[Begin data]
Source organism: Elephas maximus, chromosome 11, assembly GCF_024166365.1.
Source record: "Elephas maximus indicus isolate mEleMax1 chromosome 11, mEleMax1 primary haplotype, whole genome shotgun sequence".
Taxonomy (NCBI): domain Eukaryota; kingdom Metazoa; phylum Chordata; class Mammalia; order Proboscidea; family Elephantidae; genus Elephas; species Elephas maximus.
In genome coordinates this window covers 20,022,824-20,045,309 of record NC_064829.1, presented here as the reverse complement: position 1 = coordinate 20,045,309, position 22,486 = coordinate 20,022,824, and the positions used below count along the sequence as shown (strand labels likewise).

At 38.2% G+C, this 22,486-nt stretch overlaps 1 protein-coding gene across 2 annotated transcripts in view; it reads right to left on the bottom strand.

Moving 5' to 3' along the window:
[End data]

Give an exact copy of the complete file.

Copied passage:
Source organism: Elephas maximus, chromosome 11, assembly GCF_024166365.1.
Source record: "Elephas maximus indicus isolate mEleMax1 chromosome 11, mEleMax1 primary haplotype, whole genome shotgun sequence".
Taxonomy (NCBI): domain Eukaryota; kingdom Metazoa; phylum Chordata; class Mammalia; order Proboscidea; family Elephantidae; genus Elephas; species Elephas maximus.
In genome coordinates this window covers 20,022,824-20,045,309 of record NC_064829.1, presented here as the reverse complement: position 1 = coordinate 20,045,309, position 22,486 = coordinate 20,022,824, and the positions used below count along the sequence as shown (strand labels likewise).

At 38.2% G+C, this 22,486-nt stretch overlaps 1 protein-coding gene across 2 annotated transcripts in view; it reads right to left on the bottom strand.

Moving 5' to 3' along the window: